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This is a special episode of Articles of Faith. It is special because, our normal focus with the show is on articles written in scholarly journals such as The Interpreter, Square Two, and we have some being lined up to include BYU Studies as well. In this episode we are featuring two articles written on blogs, chosen because of their firsthand experience with church disciplinary councils; one article from the perspective of a person who went through one such council, and the other from the perspective of one who was in a variety of callings that involved being a part of disciplinary councils.
This episode will feature two interviews, one with Barbie Berg, who wrote the article The Truth about an LDS Disciplinary Council. The other is by Allen Wyatt, with his article simply entitled Excommunication. This episode is, in some ways, a response to the events and discourse surrounding the very public church discipline hearing for Kate Kelly.
At the time of these interviews, Kate Kelly has been formally excommunicated for “conduct contrary to the laws and order of the church” and that she “persisted in an aggressive effort to persuade other Church members to your point of view and that your course of action has threatened to erode the faith of others.” Kate Kelly has since declared that she intends to appeal her excommunication. John Dehlin has not yet attended a formal council regarding his possible excommunication.
While an overwhelming majority of church disciplinary councils are not made public, because of the attention that these two have received, largely due to the efforts of Kate Kelly and John Dehlin themselves, we find many asking questions and seeking answers, while others make incorrect, incomplete, or un-Christlike declarations about what disciplinary hearings are, what they mean, how they come to be and how they are to be conducted.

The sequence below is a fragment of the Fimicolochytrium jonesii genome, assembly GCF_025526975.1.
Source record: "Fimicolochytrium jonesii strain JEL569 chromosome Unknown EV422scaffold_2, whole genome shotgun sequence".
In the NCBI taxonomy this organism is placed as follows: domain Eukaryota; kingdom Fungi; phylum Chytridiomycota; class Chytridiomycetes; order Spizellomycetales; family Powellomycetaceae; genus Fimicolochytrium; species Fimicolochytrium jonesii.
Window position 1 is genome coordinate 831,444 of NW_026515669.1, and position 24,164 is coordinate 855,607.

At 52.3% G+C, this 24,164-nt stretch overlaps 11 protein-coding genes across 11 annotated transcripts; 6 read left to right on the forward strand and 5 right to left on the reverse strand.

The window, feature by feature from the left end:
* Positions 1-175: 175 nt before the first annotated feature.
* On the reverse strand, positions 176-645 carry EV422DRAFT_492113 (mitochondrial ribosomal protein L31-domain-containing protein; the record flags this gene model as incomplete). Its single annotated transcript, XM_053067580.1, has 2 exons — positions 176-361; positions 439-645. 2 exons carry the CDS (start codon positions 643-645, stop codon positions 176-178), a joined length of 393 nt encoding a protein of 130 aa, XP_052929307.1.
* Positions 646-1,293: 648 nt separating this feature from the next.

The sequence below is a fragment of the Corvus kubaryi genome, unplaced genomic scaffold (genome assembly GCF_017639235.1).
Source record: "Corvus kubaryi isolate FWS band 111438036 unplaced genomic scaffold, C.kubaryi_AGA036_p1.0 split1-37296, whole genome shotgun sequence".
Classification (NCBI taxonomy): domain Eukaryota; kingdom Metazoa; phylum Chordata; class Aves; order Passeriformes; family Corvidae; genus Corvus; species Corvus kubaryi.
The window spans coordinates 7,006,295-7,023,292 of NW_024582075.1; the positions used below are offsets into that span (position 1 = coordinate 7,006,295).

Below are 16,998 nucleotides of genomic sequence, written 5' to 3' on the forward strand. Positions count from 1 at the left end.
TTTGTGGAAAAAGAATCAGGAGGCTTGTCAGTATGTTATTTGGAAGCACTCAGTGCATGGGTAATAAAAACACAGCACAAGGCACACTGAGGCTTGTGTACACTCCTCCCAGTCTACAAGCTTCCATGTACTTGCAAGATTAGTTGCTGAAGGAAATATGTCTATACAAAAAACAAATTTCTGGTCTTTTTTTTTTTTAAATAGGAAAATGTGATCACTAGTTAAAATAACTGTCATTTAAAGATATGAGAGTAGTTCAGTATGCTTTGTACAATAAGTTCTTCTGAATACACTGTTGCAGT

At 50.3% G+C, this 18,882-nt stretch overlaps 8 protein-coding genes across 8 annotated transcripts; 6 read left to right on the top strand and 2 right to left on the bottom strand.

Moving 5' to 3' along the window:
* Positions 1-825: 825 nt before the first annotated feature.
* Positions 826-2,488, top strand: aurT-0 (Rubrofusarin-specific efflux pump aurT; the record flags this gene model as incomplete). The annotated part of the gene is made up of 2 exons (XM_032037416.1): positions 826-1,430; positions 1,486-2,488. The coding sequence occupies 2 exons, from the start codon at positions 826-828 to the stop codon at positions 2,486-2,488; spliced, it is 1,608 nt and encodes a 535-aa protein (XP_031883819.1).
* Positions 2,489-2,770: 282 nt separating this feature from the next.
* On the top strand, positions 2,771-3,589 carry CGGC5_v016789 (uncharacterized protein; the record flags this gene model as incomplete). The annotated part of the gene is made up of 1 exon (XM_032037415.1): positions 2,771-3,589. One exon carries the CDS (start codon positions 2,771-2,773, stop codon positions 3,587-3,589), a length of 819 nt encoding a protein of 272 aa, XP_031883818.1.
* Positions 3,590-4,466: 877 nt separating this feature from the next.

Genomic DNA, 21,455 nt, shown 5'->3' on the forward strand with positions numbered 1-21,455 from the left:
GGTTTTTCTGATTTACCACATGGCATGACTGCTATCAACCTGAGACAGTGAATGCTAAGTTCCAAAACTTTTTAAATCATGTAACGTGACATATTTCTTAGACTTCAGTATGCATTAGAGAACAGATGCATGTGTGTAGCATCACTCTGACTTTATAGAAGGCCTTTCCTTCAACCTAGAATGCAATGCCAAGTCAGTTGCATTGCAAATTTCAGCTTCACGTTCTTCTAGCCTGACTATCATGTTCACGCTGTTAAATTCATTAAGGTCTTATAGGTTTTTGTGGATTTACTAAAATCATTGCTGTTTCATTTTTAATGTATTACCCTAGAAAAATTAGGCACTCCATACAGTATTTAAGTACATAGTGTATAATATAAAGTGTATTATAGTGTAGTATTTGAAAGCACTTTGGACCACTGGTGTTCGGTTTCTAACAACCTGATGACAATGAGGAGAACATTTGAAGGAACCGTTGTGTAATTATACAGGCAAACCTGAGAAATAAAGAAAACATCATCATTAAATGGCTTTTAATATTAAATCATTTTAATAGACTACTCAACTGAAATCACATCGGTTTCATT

Both of these articles and authors were chosen because, over the course of the weeks surrounding the public announcement of Kelly’s forthcoming church disciplinary council and Dehlin’s possible council, there has been a lot of commentary regarding their circumstances. It is my opinion that much of what was said fell short of the true nature, spirit, and purpose of church disciplinary councils, and I felt it was important to re-align the discourse. It also my opinion that these two articles share a valuable perspective that should be taken into consideration when absorbing and discussing all church disciplinary councils, not just the Kate Kelly scenario.
Barbie Berg: Article – The Truth about an LDS Disciplinary Council
Based on her personal experience with going through a disciplinary council as a younger female as well as her testimony of the spirit that accompanies these councils.
Allen Wyatt: Article – Excommunication
Allen served as a bishop from February 2006 until October 2012. He also served as a branch president, as a counselor in at least three different bishoprics, as a stake executive secretary, and on a high council. In all those positions Allen had the opportunity to sit in on disciplinary councils.